JACKSONVILLE, Fla. – A resolution that supports the “Parental Rights in Education” law -- which critics have dubbed the “Don’t Say Gay” policy -- spotlighted discussion Tuesday during the Duval County School Board meeting. It bans school employees from having conversations with students about sexual orientation and gender identity in kindergarten through third grade -- and places non-specific limits on those conversations throughout K-12 ages.
In addition to saying the board “unequivocally supports” the Parental Rights in Education law, the resolution also says the board is considering a key change to its LGBTQ+ “Support Guide.”
The guide isn’t currently available on the district’s website. News4JAX is reaching out to the school district to find out why, but versions of it have been posted in Broward and Palm Beach counties. The Florida Times-Union reported that the district’s legal department is reviewing the guide in response to the new law, which is the reason it’s unavailable.
Specifically, the resolution would strike the phrase, “it is never appropriate to divulge the sexual orientation of a student to a parent,” from the guide.
The resolution would also change the language that currently instructs school personnel -- without any parental involvement -- to have children decide on the bathroom of their choice as well as shower and other accommodations.
That arguably falls in line with the language included in the Parental Rights in Education law, which states schools must notify parents if there is a change to services for a student or if a school imposes any additional monitoring for their “mental, emotional, or physical health or well-being.”
The school board meeting began at 6 p.m. -- News4JAX was told 293 people signed up to speak during the public comment section of the meeting. At 11 p.m., the board voted to continue to allow people to continue speaking as approximately 50 people still were on the list to address the board.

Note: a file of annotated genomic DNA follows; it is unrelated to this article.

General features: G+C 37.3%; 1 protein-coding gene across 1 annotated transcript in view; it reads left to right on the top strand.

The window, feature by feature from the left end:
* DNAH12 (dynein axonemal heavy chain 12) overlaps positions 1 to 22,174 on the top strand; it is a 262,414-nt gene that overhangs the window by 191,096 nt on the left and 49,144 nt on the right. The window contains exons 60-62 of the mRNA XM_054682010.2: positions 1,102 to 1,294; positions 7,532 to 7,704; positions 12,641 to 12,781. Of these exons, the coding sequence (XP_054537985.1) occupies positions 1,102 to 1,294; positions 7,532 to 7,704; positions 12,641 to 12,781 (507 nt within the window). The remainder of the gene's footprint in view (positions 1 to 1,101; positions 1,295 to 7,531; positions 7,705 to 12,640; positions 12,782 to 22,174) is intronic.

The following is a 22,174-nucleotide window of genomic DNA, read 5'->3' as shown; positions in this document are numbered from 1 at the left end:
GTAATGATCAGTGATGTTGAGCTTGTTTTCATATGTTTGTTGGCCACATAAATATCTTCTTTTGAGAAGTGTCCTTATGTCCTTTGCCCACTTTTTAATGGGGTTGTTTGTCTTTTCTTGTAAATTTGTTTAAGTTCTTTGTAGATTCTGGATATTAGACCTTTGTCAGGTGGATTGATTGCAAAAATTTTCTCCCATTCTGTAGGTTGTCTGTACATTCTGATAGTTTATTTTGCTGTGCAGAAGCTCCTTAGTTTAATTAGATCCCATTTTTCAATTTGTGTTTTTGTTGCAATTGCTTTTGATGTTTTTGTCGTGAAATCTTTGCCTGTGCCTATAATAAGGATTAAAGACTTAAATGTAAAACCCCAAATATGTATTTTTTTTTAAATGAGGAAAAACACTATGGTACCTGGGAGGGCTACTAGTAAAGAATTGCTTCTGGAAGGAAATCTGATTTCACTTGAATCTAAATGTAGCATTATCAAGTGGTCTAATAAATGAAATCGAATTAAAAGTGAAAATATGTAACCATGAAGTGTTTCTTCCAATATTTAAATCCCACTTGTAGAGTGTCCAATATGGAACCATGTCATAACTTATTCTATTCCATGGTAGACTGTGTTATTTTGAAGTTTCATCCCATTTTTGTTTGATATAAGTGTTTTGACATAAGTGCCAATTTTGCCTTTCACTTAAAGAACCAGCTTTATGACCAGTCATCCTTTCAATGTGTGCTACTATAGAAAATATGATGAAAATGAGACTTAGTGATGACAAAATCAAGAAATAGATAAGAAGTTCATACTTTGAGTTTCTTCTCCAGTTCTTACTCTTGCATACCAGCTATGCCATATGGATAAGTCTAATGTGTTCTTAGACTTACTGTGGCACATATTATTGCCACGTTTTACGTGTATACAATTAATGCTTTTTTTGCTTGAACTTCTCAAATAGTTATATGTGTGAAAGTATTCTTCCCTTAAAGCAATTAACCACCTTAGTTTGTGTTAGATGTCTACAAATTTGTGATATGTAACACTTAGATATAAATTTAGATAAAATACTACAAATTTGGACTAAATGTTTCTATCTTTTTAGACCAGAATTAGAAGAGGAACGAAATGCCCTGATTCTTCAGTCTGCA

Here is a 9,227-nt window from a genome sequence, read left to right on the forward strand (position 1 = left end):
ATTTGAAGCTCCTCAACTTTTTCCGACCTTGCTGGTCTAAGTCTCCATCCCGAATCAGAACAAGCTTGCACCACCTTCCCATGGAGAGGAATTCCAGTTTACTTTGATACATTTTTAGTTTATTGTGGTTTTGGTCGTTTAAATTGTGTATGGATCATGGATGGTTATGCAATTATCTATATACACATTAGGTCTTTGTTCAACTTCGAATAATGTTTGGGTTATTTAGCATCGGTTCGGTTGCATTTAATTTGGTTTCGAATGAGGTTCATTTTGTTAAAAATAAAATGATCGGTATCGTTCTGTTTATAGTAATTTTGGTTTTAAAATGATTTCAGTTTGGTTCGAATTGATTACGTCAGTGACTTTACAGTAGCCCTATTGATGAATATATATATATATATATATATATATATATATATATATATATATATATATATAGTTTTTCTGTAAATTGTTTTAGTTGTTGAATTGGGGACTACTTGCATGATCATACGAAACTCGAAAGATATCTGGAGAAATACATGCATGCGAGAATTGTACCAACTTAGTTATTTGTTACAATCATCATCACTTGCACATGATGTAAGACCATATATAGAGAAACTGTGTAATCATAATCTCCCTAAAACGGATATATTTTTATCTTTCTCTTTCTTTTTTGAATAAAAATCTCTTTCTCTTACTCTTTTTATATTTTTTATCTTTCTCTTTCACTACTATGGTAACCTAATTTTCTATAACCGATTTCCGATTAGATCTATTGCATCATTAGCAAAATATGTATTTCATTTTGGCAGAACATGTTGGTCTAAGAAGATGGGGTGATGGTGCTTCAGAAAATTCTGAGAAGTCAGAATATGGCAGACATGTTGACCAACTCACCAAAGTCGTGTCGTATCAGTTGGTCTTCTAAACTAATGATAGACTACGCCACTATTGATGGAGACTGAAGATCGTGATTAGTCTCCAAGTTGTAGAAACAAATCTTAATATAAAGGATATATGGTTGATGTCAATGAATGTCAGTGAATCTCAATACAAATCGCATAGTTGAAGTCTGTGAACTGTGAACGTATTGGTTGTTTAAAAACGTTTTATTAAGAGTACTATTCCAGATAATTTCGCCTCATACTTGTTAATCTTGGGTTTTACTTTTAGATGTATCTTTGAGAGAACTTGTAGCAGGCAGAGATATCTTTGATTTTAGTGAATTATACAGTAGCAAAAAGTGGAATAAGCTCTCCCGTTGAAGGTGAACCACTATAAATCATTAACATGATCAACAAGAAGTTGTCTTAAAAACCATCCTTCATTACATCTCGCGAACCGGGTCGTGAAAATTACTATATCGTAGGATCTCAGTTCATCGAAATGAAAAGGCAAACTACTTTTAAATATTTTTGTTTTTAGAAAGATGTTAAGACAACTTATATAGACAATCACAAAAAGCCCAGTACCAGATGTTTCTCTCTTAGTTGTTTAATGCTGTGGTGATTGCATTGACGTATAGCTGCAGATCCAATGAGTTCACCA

“The push to snatch the innocence from our children is down-right criminal,” one person told the board.
“As a teacher, I am begging you not to pass this resolution. Protect out LGBT students, parents, staff, and family members,” a teacher told the board.
“This is a tragedy in our community. Just because we don’t fit the 1950s norms—give me a break,” said one person who opposed the resolution.
“You all are getting involved with the process of 5 to 8-year-old children and messing with their lives—destroying their lives,” said someone who supported the resolution.
Demonstrators gathered with signs outside the meeting, and others waited in large numbers to get inside to speak during public comment.
After hours of public comment, the floor was opened to the board to speak around 1:20 a.m., they addressed the number of people who appeared for public comment.
Board members then voted to take no action on a resolution that would show support for the law, the vote was 6-1. They didn’t say when this will come up again but will set aside more time for public comment and a possible vote.
The meeting adjourned at 1:48 am.
Gov. Ron DeSantis and supporters have repeatedly said the new law is reasonable, and that parents -- not teachers -- should be broaching the subjects of sexual orientation and gender identity with their children.